Flow Systems Hydro Aluminium Kurri Kurri
Hydro Aluminium Kurri Kurri

Terry Leckie’s Flow Systems has entered into a partnership with Norsk Hydro and a number of other developers to redevelop 2000 hectares of land at a former aluminium smelter at Kurri Kurri in NSW’s Hunter Valley. The plans, which Leckie will discuss at The Fifth Estate’s Tomorrowland 2018 event on 6 September, are to develop a residential, commercial, business park and rural project that will act a display of next-generation energy, water and telecommunications provision.

The aluminium smelter at Kurri Kurri stopped production in 2012, with owner Norsk Hydro Aluminium creating a masterplan for the site that includes industrial, business and residential development, as well as significant environmental protection land.

Flow recently entered into an agreement to buy the site, the terms of which are still under wraps.

For Leckie, getting the site early means that Flow will be able to demonstrate the potential of next-generation utility provision without any of the typical roadblocks.

“We’re now able to staple our services to the land and showcase how you really deliver this stuff – how you super-charge it,” he told The Fifth Estate.

Typically, councils and developers embed business-as-usual solutions for things like energy, telco and stormwater and wastewater treatment, for example.

“[Developers are] so entrenched in the way that they develop,” Leckie says. “So they go to council and they get approval for roads and stormwater, and they hand those over to council.”

Council then dictates what happens. So innovative solutions like bio-retention cells, swales and even lakes are shied away from, due to perceived risk and costs.

Buying the land means Flow is able to “develop the utility concept” before the developer comes along, and inject some of its forward thinking.

“It’s about: ‘If we had a blank canvas what would we do?’” Leckie says.

“We will be able to showcase what Tomorrowland looks like in Kurri Kurri.”

Terry Leckie, Flow Systems

Embedded networks

The project will include an embedded network, which allows communities to gain access to cheaper wholesale electricity rates while also allowing the generation and distribution of cheap renewable energy.

“What that means is we’re able to offer discounts to the community within, because we have a private network,” Leckie says. “It also means that when we add in generation, it’s a lot more valuable to that community.”

For example, if you were to put renewable energy back into the main grid, you’d only get paid about three-and-a-half cents a kilowatt-hour, though you have to pay 29 cent a kWh to buy mains electricity.

“So if you use it before it goes out through the meter, then you’re way ahead,” Leckie says. “Just that configuration: you’ve captured not only the resources that are available within the community, but you’ve captured the revenue that would have been sucked out of the community.”

Embedded networks, however – at least for NSW – have not been typical for masterplanned house and land developments, usually only put into high-rise communities.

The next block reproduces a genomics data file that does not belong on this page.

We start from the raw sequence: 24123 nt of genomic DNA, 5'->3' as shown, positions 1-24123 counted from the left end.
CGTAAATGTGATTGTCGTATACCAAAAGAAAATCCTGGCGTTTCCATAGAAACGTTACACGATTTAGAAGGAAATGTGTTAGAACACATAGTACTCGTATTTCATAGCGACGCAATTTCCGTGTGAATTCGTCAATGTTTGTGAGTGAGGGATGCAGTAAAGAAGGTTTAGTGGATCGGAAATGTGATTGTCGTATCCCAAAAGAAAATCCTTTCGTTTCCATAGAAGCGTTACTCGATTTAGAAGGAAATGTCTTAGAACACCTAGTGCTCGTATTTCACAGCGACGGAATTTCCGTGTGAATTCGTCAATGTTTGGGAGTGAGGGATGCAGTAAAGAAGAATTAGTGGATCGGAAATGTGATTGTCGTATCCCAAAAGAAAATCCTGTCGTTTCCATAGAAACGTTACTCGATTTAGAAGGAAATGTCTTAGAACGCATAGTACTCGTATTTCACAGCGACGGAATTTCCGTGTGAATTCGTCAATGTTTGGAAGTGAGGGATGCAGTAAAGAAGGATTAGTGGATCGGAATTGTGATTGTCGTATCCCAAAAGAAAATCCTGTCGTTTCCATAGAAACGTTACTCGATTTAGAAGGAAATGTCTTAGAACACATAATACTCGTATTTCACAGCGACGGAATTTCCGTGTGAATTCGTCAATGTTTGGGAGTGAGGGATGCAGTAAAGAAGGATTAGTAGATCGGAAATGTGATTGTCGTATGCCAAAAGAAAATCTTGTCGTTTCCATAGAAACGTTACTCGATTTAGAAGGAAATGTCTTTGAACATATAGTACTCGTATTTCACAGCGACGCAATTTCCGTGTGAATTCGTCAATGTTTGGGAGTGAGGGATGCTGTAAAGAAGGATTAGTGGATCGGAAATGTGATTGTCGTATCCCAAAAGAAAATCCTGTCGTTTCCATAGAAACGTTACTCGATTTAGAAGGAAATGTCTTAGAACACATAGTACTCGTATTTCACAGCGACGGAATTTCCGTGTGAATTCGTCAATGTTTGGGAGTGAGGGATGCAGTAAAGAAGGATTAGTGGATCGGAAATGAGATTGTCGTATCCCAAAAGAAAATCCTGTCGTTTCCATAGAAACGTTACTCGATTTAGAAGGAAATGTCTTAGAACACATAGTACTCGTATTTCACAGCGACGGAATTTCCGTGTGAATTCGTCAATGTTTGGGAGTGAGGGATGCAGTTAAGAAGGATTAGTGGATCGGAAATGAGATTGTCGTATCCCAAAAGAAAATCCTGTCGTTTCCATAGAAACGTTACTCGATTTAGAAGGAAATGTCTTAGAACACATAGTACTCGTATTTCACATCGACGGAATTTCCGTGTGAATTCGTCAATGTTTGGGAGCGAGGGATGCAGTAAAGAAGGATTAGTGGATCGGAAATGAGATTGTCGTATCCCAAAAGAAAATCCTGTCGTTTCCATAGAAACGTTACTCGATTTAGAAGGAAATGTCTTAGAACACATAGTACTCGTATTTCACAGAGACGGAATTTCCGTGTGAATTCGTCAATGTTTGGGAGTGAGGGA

Regulation has been one roadblock.

Another Flow project at Huntlee in the Hunter Valley is a good case study. A grid-connected embedded network was put forward for the development, however this was knocked back by the Australian Energy Regulator (AER), which said the regulations weren’t intended to be applied to land and housing subdivisions.

Leckie says that decision, two-and-a-half years ago, made the project consider going entirely off-grid.

“What about if we don’t connect to the grid?” Flow put forward to the AER. “We’re going to have solar panels on the roof of every home. We’re going to have centralised batteries. We’re going to have these thumping great gas engines.”

This, however, he says, wasn’t the best solution.

“We said [to AER], ‘You realise what you’re doing is forcing us to go off-grid. It’s not necessarily that good for the community as they might want to feed back into the grid. Isn’t is good for the grid [to not go off-grid]? Isn’t it good for the community?”

He says a whole design was then done on the off-grid concept. In the end, for various reasons, a year-and-a-half later, this was not proceeded with. There were so many other issues to contend with to then start thinking about pioneering an off-grid system, Leckie says.

In the meantime, the AER had, informally, softened its stance on connected microgrids on house and land developments.

Flow applied for an authorisation for a subdivision of 20 lots in Kitchener, NSW, and was approved four days later.

“[It was] the first one in NSW. That happened in October last year,” Leckie says.

“So that has now opened up the marketplace, and it means we’re now designing embedded networks throughout all of our communities.”

Leckie says embedded networks are now a wave that’s starting to gain momentum.

“That will happen in land and housing as well.”

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